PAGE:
KOHL RESTORES $380 MILLION TO JUVENILE JUSTICE PROGRAMS AS PART OF SENATE BUDGET
Senate approves amendment to boost funding for youth crime prevention programs that were cut as part of Administration's FY07 budget
The U.S. Senate last evening approved an amendment sponsored by Sen. Herb Kohl to restore $380 million in funding for effective juvenile justice programs as part of the FY07 federal budget. Funding for the Juvenile Accountability Block Grant Program (JABG) and the Title V Local Delinquency Prevention Program, both of which are used in Wisconsin, was cut in half in the Administration's budget proposal which was submitted to Congress last month. According to juvenile crime prevention experts, every dollar spent on prevention saves three or four dollars in costs attributable to juvenile crime.
"The downward spiral of juvenile justice funding is a disturbing budget trend with ugly real world implications," Kohl said. "Juvenile crime is an ongoing challenge and it is not a problem that is going to solve itself. Boosting funding for successful juvenile justice programs is the first step in addressing this challenge."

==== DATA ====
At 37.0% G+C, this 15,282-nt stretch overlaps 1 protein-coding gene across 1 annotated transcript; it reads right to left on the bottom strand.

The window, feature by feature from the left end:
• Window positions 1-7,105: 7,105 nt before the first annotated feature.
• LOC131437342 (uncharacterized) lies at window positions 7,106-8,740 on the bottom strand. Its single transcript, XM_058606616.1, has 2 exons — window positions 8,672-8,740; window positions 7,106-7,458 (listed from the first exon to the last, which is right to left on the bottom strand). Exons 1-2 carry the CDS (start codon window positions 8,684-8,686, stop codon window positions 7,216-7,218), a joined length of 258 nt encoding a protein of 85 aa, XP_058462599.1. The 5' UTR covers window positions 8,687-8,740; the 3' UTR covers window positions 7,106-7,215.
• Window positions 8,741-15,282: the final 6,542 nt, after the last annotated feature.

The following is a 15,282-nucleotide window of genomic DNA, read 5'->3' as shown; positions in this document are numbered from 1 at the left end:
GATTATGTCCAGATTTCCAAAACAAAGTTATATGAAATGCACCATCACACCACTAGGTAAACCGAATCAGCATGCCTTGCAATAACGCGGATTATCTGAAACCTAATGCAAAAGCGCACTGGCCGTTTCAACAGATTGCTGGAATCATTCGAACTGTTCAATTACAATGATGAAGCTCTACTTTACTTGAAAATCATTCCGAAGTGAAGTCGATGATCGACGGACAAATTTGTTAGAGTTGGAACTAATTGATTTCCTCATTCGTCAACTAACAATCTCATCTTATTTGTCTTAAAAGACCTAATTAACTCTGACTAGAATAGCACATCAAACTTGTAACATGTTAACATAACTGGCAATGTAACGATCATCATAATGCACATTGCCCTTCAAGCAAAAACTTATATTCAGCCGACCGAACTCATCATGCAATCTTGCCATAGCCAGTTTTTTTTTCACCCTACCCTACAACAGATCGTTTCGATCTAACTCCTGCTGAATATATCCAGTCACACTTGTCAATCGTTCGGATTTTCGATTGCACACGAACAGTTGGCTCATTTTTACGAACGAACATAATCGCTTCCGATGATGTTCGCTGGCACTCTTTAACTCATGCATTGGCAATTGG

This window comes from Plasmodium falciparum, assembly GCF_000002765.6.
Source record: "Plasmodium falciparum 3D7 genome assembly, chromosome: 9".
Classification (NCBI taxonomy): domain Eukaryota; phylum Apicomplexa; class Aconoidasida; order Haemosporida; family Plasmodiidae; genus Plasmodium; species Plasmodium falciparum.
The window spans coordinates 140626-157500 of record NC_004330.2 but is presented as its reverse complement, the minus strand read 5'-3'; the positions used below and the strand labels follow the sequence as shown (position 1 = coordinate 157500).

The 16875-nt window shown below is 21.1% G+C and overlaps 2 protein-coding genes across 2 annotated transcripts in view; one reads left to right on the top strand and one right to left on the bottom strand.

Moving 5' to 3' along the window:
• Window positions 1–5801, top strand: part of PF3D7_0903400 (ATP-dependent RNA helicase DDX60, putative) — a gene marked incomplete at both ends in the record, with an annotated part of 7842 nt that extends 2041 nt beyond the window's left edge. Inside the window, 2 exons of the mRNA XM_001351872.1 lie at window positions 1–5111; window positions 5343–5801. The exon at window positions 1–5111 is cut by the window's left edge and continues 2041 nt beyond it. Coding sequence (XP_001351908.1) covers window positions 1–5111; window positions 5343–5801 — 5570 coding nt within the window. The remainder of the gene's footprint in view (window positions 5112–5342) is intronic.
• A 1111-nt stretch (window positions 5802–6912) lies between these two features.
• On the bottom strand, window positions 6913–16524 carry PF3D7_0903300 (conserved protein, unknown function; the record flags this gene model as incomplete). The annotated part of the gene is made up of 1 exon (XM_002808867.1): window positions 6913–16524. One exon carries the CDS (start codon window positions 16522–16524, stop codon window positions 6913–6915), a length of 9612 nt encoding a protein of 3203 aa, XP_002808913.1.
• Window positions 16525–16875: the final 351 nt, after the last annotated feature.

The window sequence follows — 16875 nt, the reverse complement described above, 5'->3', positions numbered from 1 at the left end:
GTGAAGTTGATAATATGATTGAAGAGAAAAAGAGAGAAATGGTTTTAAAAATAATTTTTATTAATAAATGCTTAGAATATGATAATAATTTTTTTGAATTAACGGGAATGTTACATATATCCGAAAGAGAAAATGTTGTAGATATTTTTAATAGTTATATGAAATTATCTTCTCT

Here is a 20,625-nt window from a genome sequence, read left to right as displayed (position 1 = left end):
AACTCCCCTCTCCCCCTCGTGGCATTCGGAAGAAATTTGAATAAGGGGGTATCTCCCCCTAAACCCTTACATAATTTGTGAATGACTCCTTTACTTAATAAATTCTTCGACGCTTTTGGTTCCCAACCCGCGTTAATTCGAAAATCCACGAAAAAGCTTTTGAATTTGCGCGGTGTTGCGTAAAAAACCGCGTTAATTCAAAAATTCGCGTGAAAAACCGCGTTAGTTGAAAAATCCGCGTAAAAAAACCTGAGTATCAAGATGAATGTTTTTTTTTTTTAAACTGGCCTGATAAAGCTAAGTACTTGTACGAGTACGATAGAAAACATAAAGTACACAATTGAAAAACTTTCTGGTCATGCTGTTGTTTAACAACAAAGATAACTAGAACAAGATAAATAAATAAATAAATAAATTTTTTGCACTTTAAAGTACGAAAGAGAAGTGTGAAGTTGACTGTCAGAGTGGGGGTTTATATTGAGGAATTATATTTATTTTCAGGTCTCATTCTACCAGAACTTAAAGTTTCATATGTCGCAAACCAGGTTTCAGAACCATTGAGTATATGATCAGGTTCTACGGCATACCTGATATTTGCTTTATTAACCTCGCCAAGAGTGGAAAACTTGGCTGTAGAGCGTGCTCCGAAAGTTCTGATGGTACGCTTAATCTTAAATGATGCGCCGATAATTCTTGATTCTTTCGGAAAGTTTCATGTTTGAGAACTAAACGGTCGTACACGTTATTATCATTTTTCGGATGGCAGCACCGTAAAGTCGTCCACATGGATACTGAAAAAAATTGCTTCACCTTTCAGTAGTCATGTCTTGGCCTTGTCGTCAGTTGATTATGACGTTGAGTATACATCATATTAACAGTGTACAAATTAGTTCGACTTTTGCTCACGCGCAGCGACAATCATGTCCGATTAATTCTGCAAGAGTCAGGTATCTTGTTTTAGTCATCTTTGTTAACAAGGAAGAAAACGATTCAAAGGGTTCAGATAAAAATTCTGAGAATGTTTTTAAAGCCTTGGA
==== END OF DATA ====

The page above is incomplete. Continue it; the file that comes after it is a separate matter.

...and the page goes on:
JABG provides funding for intervention programs that address the urgent needs of juveniles who have had run-ins with the law. Positive intervention and treatment at this early stage of delinquency can prevent further violent behavior and steer a young person in the right direction before it's too late. Using federal dollars from the JABG program, the Southern Oaks Girls School, a juvenile detention center outside of Racine, built a new mental health wing to provide much-needed counseling services for the girl inmates. The Administrator of this school cites a 56 percent drop in violent behavior since the new mental services have been offered.
Title V is the only federal program solely dedicated to juvenile crime prevention. Title V programs include preschool and parent training programs, youth mentoring, after-school activities, tutoring, truancy reduction, substance abuse prevention and gang prevention outreach.
"We have a choice in this Congress of where we want to invest our money. We can choose to address the roots of crime and invest in our children by preventing a life of criminal behavior. We can choose to intervene in a positive manner to work with those teens that have fallen through the cracks and have had a few scrapes with the law -- we can turn many of those kids around," Kohl said.